(photo credit: REUTERS)
ENNISKILLEN, Northern Ireland - Russian President Vladimir
Putin faced further isolation on the second day of a G8 summit on Tuesday as
world leaders lined up to pressure him into toning down his support for Syrian
President Bashar Assad.
Following an icy encounter between the Kremlin
chief and US President Barack Obama late on Monday, the G8 leaders will seek
to find resolution to a war that has prompted powers across the Middle East to
square off on sectarian lines.
The sticking point again will be Putin,
who faced a barrage of criticism from Western leaders for supporting Assad and
the Syrian's president's attempt to crush a 2-year-old uprising in which at
least 93,000 people have been killed.
"It's a clarifying moment to see
what kind of commitments the Russians are willing to make in a leading world
forum," a British official said before the leaders met for dinner at a remote,
heavily guarded golf course outside of Enniskillen.
An official close to
one of the delegations said the talks over dinner had gone better than expected
and that a joint communique with Russia on Syria now seemed more likely.
However, the official declined to speculate on what Russia might be willing to
sign up for.
But if consensus could not be reached, it was possible a
final statement at the end of the two-day summit might be released without
Russia's input and in the name of the G7 rather than the G8.
over Syria dominated the atmosphere as global leaders met in Northern Ireland, a
place once rocked by decades of violence but which Britain now wants to showcase
as a model of conflict resolution.
Putin and Obama appeared tense as they
addressed reporters late on Monday after about two hours of talks, with Putin
mostly staring at the floor as he spoke about Syria and Obama only glancing
occasionally at the Russian leader.
Stung by recent victories for Assad's
forces and their support from Hezbollah guerrillas, the United States said last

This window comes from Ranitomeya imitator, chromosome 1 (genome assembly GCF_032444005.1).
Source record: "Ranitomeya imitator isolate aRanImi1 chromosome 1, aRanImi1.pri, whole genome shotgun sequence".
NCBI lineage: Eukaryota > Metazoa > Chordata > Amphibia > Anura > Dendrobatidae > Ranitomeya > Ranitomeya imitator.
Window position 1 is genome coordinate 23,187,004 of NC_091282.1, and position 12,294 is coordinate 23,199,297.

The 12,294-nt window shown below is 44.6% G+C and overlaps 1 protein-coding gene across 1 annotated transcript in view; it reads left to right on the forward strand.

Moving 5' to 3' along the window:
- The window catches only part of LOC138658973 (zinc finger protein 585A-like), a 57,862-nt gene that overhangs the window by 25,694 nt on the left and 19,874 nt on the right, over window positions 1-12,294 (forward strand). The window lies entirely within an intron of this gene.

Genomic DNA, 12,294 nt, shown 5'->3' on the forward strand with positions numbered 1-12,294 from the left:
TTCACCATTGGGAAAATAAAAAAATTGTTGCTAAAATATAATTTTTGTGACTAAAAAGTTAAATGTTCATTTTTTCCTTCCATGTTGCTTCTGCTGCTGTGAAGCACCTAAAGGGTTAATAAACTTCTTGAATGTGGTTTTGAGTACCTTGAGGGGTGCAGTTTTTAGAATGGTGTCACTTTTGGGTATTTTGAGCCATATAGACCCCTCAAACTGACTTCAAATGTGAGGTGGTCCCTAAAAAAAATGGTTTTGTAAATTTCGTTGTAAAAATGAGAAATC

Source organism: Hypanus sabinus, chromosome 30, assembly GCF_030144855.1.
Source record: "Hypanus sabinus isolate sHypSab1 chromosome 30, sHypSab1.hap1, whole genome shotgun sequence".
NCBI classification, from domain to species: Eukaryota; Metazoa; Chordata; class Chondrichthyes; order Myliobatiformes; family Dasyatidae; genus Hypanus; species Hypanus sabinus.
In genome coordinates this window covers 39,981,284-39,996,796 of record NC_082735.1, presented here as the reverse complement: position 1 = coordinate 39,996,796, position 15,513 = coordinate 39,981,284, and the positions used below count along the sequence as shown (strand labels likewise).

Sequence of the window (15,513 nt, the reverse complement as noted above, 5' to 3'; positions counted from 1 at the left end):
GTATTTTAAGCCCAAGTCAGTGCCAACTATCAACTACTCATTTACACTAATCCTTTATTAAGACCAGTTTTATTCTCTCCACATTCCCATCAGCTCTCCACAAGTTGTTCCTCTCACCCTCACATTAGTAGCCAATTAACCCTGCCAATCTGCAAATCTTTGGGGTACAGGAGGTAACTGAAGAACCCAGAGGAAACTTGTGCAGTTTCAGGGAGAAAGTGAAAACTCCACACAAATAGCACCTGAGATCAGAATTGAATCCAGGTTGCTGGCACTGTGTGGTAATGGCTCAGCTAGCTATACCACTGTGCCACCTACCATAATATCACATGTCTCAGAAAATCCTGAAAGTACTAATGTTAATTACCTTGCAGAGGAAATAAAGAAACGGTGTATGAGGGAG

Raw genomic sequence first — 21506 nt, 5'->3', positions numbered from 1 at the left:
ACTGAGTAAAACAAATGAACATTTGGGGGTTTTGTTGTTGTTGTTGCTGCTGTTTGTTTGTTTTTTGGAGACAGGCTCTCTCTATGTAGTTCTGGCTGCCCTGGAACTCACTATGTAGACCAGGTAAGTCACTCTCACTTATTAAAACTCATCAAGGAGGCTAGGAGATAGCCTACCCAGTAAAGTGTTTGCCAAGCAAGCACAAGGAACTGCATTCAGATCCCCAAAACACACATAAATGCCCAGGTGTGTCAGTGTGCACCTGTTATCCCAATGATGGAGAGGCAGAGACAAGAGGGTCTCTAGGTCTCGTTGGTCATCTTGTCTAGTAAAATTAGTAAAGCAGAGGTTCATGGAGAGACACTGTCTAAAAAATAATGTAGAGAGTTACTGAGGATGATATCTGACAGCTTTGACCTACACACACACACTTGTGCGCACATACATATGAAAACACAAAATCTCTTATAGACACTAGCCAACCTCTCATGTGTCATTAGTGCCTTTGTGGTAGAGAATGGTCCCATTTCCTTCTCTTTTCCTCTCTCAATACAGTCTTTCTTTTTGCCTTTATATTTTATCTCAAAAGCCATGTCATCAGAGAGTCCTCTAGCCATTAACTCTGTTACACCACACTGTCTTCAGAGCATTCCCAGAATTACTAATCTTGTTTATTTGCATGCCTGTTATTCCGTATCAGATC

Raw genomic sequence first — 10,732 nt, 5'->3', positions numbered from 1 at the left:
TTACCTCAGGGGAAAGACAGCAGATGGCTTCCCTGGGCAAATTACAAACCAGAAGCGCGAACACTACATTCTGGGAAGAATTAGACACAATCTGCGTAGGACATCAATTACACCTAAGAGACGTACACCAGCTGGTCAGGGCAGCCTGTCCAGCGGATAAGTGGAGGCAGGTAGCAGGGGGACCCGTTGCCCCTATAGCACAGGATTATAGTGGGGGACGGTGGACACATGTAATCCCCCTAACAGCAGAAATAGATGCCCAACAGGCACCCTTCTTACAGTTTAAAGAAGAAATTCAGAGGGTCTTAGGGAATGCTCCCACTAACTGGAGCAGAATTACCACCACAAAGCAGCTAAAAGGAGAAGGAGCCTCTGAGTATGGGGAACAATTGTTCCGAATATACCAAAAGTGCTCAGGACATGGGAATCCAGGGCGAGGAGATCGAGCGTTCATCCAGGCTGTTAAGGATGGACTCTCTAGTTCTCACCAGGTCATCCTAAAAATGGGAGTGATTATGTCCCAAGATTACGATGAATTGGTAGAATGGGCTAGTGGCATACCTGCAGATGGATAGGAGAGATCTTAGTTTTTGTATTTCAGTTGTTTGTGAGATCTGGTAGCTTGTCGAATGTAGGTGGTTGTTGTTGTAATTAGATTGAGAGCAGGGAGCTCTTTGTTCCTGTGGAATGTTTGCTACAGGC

week it would step up military aid to the rebels, including automatic weapons,
light mortars and rocket-propelled grenades.
Putin said Moscow and
Washington had different views on Syria but agreed the bloodshed must stop and
that the warring parties should be brought to the negotiating
"With respect to Syria, we do have differing perspectives on the
problem but we share an interest in reducing the violence and securing chemical
weapons and ensuring that they're neither used nor are they subject to
proliferation," Obama said.
British Prime Minister David Cameron, who is
chairing the summit, will on Tuesday seek to move the conversation on to
taxation and how the Group of Eight leading nations can help close international
loopholes in what has become a central theme for the British prime
Cameron has been stung by revelations that the likes of Google
and Starbucks have sharply cut their corporate tax bills in Britain using legal
Last week he sought to turn up the pressure on other rich
economies by pressing Britain's overseas tax havens into a transparency deal and
announcing new disclosure rules for British firms.
Also on the agenda
will be a drive by the British to secure a commitment from all the G8 leaders
that they will no longer pay a ransom to kidnappers as part of an early meeting
between the leaders about counter-terrorism.